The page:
A caregiver can also help set up automatic, online payments for telephone, cable, utilities, mortgage, credit card and other payments. It’s wise to make a simple budget to monitor income and expenses.

Investments and bank accounts should also be monitored. Mint is one free resource that is both easy to use and capable of aggregating investment and banking information along with having a robust budget platform.

In the event that your loved one is uncomfortable allowing a friend or family member access to financial information, money-management programs can help. Find one at the National Association of Area Agencies on Aging.


Whoever is managing the money should be transparent and above reproach. Decisions should be made in the exclusive best interest of the account holder. Here are some guidelines for caregivers who manage money:

  • Always act in the best interest of your loved one.
  • Use the memo field to record what every check is for.
  • Never, ever borrow from the account.
  • Do not use the account to pay for anything that also benefits someone else. For example, your loved one’s account shouldn’t fund a car purchase that will take her to the doctor but also transport you to work.
  • An open-book policy is the best for establishing trust. Give other family members access to the books, and provide bank statements to assure them you are being a good steward.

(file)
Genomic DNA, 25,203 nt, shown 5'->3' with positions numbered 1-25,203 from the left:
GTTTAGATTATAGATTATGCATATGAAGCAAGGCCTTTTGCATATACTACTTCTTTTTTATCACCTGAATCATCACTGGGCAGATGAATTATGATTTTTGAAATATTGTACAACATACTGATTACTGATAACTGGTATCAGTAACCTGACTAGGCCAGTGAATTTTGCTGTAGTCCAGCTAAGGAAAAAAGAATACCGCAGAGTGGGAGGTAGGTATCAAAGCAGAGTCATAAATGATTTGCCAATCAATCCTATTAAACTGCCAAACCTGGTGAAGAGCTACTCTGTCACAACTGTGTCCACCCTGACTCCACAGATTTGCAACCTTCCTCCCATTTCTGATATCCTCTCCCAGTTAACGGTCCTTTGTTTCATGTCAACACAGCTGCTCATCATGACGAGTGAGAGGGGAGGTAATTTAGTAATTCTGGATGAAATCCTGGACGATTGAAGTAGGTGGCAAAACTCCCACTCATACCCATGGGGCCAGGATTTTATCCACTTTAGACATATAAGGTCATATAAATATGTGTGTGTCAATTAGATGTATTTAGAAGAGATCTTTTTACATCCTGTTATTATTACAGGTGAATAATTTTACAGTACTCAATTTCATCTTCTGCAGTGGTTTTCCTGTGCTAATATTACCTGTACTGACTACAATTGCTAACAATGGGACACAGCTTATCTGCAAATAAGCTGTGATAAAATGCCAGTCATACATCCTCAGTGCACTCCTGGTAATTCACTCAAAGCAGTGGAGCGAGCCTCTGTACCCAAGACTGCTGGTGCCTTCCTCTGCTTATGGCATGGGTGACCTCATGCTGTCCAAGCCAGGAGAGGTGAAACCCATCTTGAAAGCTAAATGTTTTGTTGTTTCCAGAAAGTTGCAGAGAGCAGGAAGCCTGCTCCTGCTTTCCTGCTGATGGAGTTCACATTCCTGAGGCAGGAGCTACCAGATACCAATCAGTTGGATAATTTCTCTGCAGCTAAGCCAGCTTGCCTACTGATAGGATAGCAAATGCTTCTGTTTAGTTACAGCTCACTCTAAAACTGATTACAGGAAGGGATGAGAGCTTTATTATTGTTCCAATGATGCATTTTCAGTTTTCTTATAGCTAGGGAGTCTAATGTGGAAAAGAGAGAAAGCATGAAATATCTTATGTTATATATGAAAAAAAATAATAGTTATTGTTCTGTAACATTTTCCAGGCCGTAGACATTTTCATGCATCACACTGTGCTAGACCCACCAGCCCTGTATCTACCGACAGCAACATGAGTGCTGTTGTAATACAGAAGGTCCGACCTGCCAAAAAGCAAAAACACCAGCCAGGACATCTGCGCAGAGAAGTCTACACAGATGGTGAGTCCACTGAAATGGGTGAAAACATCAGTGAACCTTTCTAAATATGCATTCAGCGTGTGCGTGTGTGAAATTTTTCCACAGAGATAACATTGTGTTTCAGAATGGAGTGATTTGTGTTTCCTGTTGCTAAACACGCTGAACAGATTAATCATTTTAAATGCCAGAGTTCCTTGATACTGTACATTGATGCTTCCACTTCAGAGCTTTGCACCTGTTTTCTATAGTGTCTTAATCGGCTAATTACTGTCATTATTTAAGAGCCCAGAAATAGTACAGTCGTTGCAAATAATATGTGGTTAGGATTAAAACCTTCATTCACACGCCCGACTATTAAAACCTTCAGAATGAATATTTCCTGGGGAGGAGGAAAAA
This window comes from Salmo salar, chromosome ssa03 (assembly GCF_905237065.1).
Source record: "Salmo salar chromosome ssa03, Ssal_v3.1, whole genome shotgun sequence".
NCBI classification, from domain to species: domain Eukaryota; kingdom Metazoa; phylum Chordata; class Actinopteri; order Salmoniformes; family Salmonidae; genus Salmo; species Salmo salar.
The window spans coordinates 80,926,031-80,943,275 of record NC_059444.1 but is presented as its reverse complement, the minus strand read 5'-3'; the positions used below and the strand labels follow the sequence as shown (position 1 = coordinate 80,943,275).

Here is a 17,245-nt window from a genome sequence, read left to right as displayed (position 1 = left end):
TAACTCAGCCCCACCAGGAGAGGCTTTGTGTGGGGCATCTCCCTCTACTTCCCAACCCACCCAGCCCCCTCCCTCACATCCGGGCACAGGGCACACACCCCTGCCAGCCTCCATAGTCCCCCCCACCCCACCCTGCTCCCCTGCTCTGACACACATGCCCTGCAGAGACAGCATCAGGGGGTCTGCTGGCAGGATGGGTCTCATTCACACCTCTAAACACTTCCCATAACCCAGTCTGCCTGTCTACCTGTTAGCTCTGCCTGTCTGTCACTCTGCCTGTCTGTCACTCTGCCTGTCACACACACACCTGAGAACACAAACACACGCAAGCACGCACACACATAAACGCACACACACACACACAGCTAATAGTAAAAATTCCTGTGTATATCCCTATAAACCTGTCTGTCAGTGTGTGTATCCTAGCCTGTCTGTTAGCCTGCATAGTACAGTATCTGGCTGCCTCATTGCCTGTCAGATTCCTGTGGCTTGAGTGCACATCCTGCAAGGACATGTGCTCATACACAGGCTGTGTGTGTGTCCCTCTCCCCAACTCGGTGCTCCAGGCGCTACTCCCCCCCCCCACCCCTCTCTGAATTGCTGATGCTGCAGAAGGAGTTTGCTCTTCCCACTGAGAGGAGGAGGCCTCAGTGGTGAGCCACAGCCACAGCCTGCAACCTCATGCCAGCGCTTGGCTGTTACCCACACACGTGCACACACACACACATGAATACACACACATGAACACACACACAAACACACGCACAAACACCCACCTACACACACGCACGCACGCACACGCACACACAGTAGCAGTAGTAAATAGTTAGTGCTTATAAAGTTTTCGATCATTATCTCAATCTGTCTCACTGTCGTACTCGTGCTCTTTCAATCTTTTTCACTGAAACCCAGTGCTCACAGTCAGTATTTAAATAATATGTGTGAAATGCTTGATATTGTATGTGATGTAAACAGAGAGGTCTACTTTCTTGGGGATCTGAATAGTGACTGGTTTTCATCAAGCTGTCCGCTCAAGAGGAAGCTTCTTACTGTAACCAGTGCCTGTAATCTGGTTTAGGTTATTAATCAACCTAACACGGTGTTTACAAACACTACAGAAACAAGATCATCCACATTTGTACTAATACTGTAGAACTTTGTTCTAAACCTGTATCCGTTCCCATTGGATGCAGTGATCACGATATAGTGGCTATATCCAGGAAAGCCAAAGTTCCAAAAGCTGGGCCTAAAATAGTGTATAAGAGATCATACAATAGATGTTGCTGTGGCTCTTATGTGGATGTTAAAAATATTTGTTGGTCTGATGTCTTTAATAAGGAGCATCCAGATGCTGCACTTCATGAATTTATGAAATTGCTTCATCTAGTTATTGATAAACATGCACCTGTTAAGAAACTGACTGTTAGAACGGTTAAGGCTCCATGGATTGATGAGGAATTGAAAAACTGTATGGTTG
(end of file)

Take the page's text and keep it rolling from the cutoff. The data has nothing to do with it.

Financial Fraud Often Committed by Family Member

About 1 in 20 older adults reports being financially abused by a family member in any given year, according to research funded by the U.S. Justice Department. It may involve stealing money or taking over assets without permission. Financial exploitation causes seniors to lose almost $36.5 billion per year, according to one estimate from financial services firm True Link Financial. Many of these cases never are brought to court because families don’t want to air their dirty laundry or send a member to jail.

Money is only part of what is lost when the perpetrator is a family member or trusted caregiver. Some people lose their home, says Kathleen Quinn, a senior advisor and past director of National Adult Protective Services Association. Being victimized by someone trusted can lead the older adult to lose their ability to count on others, making her withdrawn and vulnerable to further victimization. Studies show financial abuse raises the risk for depression and suicide. “This is obviously about more than just money,” says Sarah Barnard, a social worker who manages an elder abuse prevention program at WISE & Healthy Aging, a nonprofit social services organization in Santa Monica, California.

If you suspect someone is financially abusing someone you love, contact Adult Protective Services, local law enforcement or the senior’s financial institution.

Making It Legal

Your loved one should choose someone they trust to be the legal guardian of their assets, or fiduciary, while she is still healthy. This can only be done while the person is still completely competent. There are four ways to become a fiduciary:

  1. Power of Attorney (POA). A durable power of attorney assigns power to another to make financial decisions in the event of incapacitation. POA must be granted when your loved one is of sound mind, and it can only be revoked in sound mind. If no one has a POA or trust, the family may have to spend time and money in court to file for guardianship.